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Use JavaScript to solve common problems

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The following links point to solutions to common everyday problems you'll need to solve with JavaScript.

Common beginner's mistakes

Correct spelling and casing

If your code doesn't work and/or the browser complains that something is undefined, check that you've spelt all your variable names, function names, etc. correctly.   

Common built-in browser functions that cause problems are:

Correct Wrong
getElementsByTagName() getElementbyTagName()
getElementsByName() getElementByName()
getElementsByClassName() getElementByClassName()
getElementById() getElementsById()

Semi-colon position

You need to make sure you don't place semi-colon incorrectly. For example:

Correct Wrong
elem.style.color = 'red'; elem.style.color = 'red;'

Functions

There are a number of things that can go wrong with functions.

One of the most common errors is to declare the function, but not call it anywhere. For example:

function myFunction() {
  alert('This is my function.');
};

Won't do anything unless you call it, for example with

myFunction();

Function scope

Remember that functions have their own scope — you can't access a variable value set inside a function from outside the function, unless you declared the variable globally (i.e. not inside any functions), or return the value out of the function.

Running code after a return statement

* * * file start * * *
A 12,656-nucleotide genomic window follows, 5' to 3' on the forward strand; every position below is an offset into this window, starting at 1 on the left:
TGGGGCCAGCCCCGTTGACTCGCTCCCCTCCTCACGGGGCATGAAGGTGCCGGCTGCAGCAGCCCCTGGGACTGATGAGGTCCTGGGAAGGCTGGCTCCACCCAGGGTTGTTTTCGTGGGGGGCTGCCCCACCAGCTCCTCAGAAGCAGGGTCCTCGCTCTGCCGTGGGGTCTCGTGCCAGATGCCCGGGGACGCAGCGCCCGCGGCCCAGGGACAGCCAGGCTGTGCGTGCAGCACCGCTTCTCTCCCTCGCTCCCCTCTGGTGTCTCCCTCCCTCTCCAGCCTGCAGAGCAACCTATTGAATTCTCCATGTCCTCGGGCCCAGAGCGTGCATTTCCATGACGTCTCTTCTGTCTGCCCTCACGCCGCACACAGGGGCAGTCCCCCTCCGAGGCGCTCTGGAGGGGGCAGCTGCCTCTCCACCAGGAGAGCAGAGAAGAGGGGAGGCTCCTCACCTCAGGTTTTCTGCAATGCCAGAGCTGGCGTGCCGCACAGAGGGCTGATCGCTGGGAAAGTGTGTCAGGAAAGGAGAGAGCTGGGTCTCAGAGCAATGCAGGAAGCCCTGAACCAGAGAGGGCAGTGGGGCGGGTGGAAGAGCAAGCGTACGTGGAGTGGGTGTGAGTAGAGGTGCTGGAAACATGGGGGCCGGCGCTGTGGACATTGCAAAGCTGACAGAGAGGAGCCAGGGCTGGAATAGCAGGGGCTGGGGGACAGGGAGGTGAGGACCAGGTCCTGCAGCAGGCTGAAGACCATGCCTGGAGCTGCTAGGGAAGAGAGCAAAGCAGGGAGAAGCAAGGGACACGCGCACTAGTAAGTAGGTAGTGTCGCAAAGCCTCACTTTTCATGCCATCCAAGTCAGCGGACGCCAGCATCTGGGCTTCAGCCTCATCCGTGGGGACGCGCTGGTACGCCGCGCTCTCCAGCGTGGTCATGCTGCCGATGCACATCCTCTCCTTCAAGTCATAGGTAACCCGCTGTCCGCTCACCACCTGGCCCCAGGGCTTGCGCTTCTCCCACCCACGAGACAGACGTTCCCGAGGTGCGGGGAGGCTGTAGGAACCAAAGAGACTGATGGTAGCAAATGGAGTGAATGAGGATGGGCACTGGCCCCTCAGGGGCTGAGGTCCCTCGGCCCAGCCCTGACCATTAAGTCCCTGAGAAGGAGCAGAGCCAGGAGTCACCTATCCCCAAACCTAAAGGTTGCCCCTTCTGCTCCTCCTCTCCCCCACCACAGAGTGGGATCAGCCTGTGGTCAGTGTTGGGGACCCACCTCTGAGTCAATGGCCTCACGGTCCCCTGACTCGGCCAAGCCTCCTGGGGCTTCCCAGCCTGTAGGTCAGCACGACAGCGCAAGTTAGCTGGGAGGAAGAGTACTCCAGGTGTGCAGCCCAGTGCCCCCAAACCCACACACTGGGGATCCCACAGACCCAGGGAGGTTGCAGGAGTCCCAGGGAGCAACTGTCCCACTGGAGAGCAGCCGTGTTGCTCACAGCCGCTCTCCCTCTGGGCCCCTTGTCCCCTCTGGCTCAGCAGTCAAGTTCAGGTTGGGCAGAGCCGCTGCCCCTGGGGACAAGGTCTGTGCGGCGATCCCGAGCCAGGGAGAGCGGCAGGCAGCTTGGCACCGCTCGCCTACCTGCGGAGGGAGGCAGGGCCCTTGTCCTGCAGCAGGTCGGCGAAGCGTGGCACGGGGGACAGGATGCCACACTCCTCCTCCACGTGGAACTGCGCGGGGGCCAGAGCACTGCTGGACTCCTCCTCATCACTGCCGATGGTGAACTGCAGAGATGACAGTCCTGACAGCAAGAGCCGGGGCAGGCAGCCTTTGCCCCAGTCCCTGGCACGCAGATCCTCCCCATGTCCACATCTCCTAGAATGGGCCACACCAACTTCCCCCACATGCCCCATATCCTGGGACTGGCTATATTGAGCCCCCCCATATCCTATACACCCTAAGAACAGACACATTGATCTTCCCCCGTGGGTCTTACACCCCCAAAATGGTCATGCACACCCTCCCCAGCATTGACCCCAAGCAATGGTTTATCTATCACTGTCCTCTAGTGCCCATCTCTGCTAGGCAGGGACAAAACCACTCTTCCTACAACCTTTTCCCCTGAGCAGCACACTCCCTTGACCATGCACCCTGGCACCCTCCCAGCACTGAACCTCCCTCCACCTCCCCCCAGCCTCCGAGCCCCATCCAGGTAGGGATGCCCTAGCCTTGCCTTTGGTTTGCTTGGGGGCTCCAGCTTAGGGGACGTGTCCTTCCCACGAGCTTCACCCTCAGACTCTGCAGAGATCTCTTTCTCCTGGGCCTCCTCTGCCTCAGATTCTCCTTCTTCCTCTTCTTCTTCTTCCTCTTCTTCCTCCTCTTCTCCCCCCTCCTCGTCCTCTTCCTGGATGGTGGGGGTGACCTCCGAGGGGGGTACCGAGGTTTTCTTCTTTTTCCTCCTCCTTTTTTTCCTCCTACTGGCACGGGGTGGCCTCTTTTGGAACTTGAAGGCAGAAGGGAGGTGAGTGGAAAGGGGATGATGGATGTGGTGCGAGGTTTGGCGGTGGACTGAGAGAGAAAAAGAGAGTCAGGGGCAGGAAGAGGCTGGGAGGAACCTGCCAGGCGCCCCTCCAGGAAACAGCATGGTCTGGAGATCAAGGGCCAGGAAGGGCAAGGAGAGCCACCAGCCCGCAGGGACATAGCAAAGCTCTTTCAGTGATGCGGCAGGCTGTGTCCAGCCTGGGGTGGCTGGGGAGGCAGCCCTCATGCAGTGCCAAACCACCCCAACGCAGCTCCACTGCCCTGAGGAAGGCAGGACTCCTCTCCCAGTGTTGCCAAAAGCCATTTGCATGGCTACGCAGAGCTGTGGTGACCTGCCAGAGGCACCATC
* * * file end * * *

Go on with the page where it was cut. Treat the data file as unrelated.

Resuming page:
Remember also that when you return a value out of a function, the JavaScript interpreter exits the function — no code declared after the return statement will run.

In fact, some browsers (like Firefox) will give you an error message in the developer console if you have code after a return statement. Firefox gives you "unreachable code after return statement".

Object notation versus normal assignment

When you assign something normally in JavaScript, you use a single equals sign, e.g.:

var myNumber = 0;

This doesn't work in Objects, however — with objects you need to separate member names from their values using colons, and separate each member with a comma, for example:

var myObject = {
  name : 'Chris',
  age : 38
}

Basic definitions

Basic use cases

Arrays

Debugging JavaScript

For more information on JavaScript debugging, see Handling common JavaScript problems; also see Other common errors for a description of common errors.

Making decisions in code

Looping/iteration

Intermediate use cases

Document Tags and Contributors

 Contributors to this page: adekoyejo, chrisdavidmills
 Last updated by: adekoyejo,